The use of video as a marketing tool has been on the rise for years, and now video is considered the number one disruptor in marketing. Videos can serve many different purposes: offering more insight about an industry, showcasing testimonials and providing customers with educational content.
A 2017 survey by HubSpot revealed 52 percent of marketing professionals see video content as delivering the strongest ROI. Marketers who use video grow revenue 49 percent faster than non-video users. A survey by Vidyard, a software company that develops video performance analytics, supported these numbers when it reported that viewers are 64 percent to 85 percent more likely to buy after watching a product video. Nearly 50 percent of people search for videos related to a product or service before visiting a store.
According to that same 2017 study by HubSpot, marketers agree they will continue to focus on YouTube and Facebook as their main video distribution channels. Instagram and messaging apps are growing areas of interest. But the “pivot to video” means a lot of businesses are using video where it’s not needed.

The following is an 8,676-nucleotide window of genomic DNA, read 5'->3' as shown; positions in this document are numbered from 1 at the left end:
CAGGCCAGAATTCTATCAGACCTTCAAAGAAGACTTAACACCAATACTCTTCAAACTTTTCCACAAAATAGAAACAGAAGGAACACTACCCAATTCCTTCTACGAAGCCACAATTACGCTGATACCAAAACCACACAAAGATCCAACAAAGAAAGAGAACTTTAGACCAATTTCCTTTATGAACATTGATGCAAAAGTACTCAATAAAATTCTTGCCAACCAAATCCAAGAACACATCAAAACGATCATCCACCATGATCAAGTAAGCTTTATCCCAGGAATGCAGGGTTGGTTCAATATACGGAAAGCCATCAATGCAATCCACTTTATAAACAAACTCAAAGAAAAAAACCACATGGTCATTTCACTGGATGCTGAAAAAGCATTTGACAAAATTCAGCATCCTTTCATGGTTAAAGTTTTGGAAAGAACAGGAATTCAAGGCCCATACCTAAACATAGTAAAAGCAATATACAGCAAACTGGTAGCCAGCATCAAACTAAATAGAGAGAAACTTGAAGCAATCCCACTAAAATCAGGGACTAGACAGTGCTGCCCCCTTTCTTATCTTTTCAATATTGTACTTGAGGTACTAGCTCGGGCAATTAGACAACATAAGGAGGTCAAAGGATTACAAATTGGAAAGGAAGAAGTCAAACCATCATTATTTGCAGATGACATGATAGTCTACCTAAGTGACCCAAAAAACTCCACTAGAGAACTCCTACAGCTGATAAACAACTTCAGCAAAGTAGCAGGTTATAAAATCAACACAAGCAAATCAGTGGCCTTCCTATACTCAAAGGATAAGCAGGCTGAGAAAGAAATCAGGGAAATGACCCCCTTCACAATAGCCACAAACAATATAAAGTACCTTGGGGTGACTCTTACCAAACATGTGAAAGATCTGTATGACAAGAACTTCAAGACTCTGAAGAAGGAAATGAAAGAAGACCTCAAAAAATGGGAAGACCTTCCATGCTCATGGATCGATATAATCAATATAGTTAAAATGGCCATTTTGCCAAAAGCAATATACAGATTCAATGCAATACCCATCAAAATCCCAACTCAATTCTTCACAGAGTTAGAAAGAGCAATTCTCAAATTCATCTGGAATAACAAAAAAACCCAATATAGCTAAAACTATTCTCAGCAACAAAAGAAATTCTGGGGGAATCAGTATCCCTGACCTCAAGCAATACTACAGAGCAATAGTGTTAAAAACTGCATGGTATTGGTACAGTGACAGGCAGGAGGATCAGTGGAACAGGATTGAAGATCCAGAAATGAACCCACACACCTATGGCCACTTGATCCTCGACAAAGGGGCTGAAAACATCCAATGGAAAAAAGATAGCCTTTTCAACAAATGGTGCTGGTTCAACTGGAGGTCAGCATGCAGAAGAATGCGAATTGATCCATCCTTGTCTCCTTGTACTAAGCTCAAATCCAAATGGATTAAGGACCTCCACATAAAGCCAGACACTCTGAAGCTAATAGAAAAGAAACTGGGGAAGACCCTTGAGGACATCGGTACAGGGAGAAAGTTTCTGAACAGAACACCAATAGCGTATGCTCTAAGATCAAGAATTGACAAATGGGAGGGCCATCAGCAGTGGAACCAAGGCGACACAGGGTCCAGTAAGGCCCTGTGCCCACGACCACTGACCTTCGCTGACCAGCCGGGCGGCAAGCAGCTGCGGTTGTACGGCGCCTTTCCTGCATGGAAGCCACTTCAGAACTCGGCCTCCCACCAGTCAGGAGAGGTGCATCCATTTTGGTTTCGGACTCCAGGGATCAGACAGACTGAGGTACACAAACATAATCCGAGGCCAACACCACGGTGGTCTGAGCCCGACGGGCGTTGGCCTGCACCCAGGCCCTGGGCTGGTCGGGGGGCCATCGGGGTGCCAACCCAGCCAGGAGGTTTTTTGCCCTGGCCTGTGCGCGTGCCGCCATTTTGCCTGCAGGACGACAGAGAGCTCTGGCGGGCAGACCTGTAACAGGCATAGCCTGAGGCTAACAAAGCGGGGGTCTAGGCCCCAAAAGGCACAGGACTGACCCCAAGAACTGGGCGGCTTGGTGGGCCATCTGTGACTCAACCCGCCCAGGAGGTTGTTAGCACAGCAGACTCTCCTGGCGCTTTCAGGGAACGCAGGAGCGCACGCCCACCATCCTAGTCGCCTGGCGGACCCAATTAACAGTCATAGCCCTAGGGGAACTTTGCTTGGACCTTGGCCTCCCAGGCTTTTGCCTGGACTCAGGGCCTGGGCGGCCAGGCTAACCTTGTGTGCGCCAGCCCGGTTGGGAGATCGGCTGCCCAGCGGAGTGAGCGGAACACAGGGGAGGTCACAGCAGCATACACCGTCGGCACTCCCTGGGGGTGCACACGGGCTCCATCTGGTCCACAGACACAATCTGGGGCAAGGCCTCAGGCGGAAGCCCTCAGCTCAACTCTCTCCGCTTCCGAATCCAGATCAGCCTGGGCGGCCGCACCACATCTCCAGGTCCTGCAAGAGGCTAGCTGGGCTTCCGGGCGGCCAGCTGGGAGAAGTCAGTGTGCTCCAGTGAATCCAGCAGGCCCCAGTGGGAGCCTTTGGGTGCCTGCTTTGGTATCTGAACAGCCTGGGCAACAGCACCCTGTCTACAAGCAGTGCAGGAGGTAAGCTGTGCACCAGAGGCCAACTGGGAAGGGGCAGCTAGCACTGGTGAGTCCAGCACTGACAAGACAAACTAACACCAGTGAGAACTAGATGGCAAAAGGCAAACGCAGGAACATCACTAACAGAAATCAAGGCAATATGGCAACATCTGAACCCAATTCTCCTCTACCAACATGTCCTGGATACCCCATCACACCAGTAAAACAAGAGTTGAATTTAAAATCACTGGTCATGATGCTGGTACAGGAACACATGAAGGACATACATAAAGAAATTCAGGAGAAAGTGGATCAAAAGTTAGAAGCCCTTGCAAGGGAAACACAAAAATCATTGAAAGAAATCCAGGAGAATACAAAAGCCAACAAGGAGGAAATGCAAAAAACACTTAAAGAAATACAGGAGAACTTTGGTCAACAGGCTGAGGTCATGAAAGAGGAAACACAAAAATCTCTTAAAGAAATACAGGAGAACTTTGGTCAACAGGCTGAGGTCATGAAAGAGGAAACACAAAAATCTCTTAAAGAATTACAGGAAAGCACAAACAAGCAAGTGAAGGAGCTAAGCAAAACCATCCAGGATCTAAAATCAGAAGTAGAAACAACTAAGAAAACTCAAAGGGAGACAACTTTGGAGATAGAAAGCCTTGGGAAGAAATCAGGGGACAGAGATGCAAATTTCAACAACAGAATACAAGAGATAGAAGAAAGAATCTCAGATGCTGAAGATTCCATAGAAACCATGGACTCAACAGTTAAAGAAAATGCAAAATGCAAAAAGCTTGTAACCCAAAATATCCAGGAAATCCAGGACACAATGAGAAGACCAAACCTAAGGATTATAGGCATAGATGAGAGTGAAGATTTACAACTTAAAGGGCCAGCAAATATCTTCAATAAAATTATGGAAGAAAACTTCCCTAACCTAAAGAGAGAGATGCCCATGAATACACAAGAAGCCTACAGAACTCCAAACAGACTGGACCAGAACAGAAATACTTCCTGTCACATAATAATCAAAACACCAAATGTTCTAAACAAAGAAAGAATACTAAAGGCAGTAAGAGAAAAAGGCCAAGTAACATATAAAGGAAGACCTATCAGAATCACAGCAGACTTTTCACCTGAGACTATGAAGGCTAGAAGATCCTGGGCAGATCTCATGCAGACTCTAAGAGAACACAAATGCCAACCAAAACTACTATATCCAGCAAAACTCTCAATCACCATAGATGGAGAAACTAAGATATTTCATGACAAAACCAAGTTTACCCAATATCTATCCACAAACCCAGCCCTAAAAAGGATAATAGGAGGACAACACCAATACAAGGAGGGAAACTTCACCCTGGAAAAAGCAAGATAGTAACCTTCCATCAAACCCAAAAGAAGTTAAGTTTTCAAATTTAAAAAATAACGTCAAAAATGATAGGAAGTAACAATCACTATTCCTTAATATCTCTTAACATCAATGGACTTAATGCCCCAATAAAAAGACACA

Like any other type of content, marketing teams need to craft a strategy for video before sinking time and money into a project that ultimately may not have a big impact. Credit unions need to determine where they are interacting with members the most, what kind of video content those members are seeking and how video can benefit the marketing strategy.
Many financial institutions use videos for education and product promotion, but they also need to take a look at how videos can support storytelling and branding. With the visual-first nature of many websites and mobile apps, a video may be the first and most lasting impression consumers have of a brand.
Research by HubSpot found 54 percent of consumers want to see more video content from their brands and 43 percent say video content is the most memorable. Demand for video content is there, credit unions just need to tap into it.